“In all such things, not concerned with the bringing forth of children, the neri and nissi (that is, the men and women) of the Eldar are equal – unless it be in this (as they themselves say) that for the nissi the making of things new is for the most part shown in the forming of their children, so that invention and change is otherwise mostly brought about by the neri”
– Morgoth’s Ring (HoME X)
Tolkien himself said that primary theme of his work (or at least of “The Lord of the Rings”) was death and immortality. It seems to me, however, that creativity is another of his principal themes: from the creation of Arda through the music of the Ainur to the Two Trees, the Silmarils, and the Rings of Power, creativity and the creator play a significant role in the legendarium. A lot has been written about this theme over the years – see, for example, the essay “The Tolkienian War on Science” by Dr. Joan Bushwell for an original and iconoclastic take on Tolkien’s approach to what we might call “science and technology”. What interests me here, unsurprisingly, is how female characters fit into this theme, given that the characters we most readily associate with creativity (Aule, Feanor, Sauron, Celebrimbor, various Dwarves) are without exception male.
Of course, this doesn’t mean that female characters aren’t associated with creation at all. While the powers granted to some of the female Valar lead me to wonder whether Tolkien wasn’t running out of suitably feminine attributes for the number of females required to ensure that as many of the male Valar as possible were in stable heterosexual relationships, two of their senior colleagues make rather more tangible contributions to the shaping of the world. Varda (the “Elbereth Gilthoniel” of “Lord of the Rings” fame) made the stars. Her colleague Yavanna, meanwhile, is associated with one of the most emblematic acts of creation in the whole legendarium: the creation of the Trees of Valinor, which go on to play a crucial role in the events of the First Age.
Among the famously crafty Noldor, we also come across a couple of women remembered for their creativity: namely, Feanor’s mother Miriel (whose hands were “more skilled to fineness than any hands even of the Noldor”) and his wife Nerdanel, a sculptress who “learned much of crafts that the women of the Noldor seldom used: the making of things of metal and stone”.
However, these two are the only two examples I can think of of female characters who are expressly singled out for their creativity, even amongst those races (such as the Noldor and the Naugrim) which are most closely associated with their creative impulses. Nerdanel’s vocation as a sculptress is considered anomalous even amongst the notoriously crafty Noldor, whose women rarely involve themselves with “the making of things of metal and stone” – and indeed, aside from Nerdanel and her mother-in-law, none of the other Noldorin women we meet (Aredhel, Idril, even Galadriel) is ever referred to as making anything.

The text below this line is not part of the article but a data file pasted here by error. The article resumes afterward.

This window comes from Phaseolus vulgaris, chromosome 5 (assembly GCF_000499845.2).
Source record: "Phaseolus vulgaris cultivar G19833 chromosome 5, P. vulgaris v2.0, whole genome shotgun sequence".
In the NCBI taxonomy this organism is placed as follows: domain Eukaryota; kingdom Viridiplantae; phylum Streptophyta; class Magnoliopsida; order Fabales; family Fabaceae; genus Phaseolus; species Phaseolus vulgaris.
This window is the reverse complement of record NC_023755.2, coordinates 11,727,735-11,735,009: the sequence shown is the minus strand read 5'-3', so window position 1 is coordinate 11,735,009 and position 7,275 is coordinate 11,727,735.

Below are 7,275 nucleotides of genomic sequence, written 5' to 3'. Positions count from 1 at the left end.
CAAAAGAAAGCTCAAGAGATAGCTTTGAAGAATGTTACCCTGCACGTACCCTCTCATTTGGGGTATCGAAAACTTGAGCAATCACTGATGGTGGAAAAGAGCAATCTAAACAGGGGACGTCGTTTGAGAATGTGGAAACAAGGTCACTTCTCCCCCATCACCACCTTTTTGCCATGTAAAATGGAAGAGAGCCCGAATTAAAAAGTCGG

The same appears to be true of the Dwarves. While we learn in Appendix A of “The Lord of the Rings” (and in a memorable scene in Jackson’s “The Two Towers”) that dwarf-women are virtually indistinguishable from their male counterparts (“They are in voice and appearance, and in garb if they must go on a journey, so like to the dwarf-men that the eyes and ears of other peoples cannot tell them apart”), there is no indication that the similarity extends to their activities. When discussing the slow pace of dwarven population growth (which appears to be roughly analogous to that of the giant panda), Tolkien writes that a significant minority of both male and female Dwarves do not desire marriage; however, while in the case of the men this is described as being because they are too “engrossed in their crafts” to take much notice of the other sex, no such explanation is given for the women’s choice. While the very indistinguishableness of male and female Dwarves leaves the door open for us to speculate that some Dwarven craftsmen might in fact be craftswomen, the way in which male dwarves are so specifically identified with their crafts would seem to indicate that this is a trait which the women do not share.
With the exception of a rather objectionable letter written to his son Michael in 1941*, Tolkien addresses the topic of women and their capabilities (creative and otherwise) most fully in an essay called “Laws and Customs Among the Eldar”, to be found in Volume X of the “History of Middle-Earth” (“Morgoth’s Ring”). The depiction of women (well, female Elves to be exact) in this essay is a beguiling mixture of progressiveness (perhaps surprising given the Professor’s reputation as a bit of a fuddy-duddy!) and, in the end, a frustrating biological determinism. On the one hand, we learn that in principle at least, male and female Elves share the same capabilities – there are, apparently, “no matters which among the Eldar only a ner (male) can think or do, or others with which only a nis (female) is concerned. What is more, there don’t seem to be too many societal restrictions placed on men and women in terms of what they can do: after reeling off a long list of activities, Tolkien (or AElfwine) says that “all these things, and other matters of labour and play, or of deeper knowledge concerning being and the life of the World, may at different times be pursued by any among the Noldor, be they neri or nissi”.